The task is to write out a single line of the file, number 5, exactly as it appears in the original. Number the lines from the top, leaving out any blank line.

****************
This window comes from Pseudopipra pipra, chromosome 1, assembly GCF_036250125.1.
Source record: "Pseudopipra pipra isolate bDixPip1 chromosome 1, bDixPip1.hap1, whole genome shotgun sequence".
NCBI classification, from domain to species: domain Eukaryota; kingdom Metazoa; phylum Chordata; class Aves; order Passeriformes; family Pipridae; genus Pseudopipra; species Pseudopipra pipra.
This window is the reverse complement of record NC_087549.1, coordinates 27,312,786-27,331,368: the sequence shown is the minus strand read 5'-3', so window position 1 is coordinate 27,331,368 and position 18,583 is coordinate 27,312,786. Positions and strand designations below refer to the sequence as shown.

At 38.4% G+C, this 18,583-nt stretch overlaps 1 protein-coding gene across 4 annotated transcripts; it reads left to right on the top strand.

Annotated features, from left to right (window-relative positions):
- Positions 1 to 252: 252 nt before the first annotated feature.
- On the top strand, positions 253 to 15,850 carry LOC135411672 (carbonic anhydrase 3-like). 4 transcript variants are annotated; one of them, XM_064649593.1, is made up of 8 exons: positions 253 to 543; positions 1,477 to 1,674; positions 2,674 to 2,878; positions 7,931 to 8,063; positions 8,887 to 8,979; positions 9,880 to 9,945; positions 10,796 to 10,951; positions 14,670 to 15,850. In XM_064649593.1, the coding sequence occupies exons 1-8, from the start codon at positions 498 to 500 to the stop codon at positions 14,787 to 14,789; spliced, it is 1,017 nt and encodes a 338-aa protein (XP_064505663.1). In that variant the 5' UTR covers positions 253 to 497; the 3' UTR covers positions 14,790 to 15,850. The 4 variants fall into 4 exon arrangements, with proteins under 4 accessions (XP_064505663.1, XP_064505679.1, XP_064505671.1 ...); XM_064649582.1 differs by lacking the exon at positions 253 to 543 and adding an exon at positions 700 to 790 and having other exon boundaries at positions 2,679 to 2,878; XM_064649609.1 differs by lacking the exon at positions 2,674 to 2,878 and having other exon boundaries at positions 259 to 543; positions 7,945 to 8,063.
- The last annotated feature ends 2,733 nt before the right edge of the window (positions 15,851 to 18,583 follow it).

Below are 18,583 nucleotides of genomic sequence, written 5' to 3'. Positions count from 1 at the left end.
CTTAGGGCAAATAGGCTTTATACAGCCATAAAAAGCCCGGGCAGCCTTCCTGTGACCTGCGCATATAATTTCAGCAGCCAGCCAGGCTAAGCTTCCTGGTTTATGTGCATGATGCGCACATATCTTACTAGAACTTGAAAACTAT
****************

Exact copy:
At 38.4% G+C, this 18,583-nt stretch overlaps 1 protein-coding gene across 4 annotated transcripts; it reads left to right on the top strand.